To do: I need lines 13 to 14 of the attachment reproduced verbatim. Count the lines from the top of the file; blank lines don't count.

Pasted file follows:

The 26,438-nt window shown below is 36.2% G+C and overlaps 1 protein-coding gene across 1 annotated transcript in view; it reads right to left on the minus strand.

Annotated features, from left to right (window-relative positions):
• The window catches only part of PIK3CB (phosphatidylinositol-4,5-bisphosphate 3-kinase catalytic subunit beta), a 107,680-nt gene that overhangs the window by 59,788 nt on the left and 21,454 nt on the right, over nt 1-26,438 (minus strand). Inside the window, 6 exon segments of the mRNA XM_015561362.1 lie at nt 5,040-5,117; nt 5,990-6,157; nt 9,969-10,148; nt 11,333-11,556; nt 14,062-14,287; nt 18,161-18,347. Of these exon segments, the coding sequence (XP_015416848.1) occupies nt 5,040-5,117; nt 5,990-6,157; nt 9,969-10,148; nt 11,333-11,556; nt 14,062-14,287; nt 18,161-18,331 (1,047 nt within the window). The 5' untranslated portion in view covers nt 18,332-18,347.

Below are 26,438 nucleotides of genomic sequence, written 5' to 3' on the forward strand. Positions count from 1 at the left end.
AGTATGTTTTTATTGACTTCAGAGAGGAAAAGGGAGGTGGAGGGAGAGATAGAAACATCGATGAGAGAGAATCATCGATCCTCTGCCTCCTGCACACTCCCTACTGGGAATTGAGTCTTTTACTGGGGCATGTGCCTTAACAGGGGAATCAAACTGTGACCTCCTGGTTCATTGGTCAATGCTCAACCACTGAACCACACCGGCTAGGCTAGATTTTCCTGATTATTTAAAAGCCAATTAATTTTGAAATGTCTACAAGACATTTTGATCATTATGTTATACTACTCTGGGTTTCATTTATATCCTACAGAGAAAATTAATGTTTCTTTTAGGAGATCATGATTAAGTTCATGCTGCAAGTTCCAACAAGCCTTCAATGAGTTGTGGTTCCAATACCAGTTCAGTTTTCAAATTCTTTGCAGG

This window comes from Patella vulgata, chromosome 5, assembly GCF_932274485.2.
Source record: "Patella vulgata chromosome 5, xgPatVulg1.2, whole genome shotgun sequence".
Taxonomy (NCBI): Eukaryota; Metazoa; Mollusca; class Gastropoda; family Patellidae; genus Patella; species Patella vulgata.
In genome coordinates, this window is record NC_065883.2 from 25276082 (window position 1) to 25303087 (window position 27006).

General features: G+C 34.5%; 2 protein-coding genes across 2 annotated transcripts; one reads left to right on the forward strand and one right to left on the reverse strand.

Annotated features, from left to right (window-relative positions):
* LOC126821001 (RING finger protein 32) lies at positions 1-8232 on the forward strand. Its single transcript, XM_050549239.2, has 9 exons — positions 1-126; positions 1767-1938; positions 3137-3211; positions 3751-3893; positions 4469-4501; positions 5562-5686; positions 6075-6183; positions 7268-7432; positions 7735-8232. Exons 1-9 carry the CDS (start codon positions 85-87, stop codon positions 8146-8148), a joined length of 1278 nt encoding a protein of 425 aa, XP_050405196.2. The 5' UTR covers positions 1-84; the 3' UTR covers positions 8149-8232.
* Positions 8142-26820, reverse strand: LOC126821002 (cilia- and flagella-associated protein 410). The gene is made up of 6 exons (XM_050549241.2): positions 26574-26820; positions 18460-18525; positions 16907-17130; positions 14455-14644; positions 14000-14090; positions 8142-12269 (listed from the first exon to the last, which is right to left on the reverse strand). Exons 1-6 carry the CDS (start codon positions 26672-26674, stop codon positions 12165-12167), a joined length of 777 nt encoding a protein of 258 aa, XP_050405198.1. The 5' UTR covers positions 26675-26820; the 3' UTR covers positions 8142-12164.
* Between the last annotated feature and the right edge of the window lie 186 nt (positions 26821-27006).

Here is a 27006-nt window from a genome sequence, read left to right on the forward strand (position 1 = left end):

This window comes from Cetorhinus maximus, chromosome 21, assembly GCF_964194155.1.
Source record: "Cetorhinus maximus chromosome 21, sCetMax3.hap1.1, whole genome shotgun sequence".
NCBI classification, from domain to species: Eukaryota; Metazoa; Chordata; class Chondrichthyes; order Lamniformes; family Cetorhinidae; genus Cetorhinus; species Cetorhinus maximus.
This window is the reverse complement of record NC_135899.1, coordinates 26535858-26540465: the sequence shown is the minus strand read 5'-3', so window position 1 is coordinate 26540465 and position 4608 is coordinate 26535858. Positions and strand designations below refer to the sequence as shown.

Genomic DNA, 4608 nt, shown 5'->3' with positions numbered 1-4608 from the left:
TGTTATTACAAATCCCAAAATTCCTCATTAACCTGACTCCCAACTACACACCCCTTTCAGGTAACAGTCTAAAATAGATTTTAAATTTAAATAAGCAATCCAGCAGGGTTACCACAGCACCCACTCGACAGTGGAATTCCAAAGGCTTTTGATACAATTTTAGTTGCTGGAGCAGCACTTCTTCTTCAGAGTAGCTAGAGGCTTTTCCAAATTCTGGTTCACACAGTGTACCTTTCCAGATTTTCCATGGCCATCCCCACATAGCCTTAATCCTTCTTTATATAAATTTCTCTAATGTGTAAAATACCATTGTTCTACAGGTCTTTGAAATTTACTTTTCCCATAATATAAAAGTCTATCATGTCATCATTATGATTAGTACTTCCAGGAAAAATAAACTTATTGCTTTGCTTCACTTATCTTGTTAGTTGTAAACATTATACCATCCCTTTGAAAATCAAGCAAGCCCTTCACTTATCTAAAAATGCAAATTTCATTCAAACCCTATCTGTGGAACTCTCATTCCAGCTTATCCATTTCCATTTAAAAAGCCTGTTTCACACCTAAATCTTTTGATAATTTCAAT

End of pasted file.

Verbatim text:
* Positions 8142-26820, reverse strand: LOC126821002 (cilia- and flagella-associated protein 410). The gene is made up of 6 exons (XM_050549241.2): positions 26574-26820; positions 18460-18525; positions 16907-17130; positions 14455-14644; positions 14000-14090; positions 8142-12269 (listed from the first exon to the last, which is right to left on the reverse strand). Exons 1-6 carry the CDS (start codon positions 26672-26674, stop codon positions 12165-12167), a joined length of 777 nt encoding a protein of 258 aa, XP_050405198.1. The 5' UTR covers positions 26675-26820; the 3' UTR covers positions 8142-12164.
* Between the last annotated feature and the right edge of the window lie 186 nt (positions 26821-27006).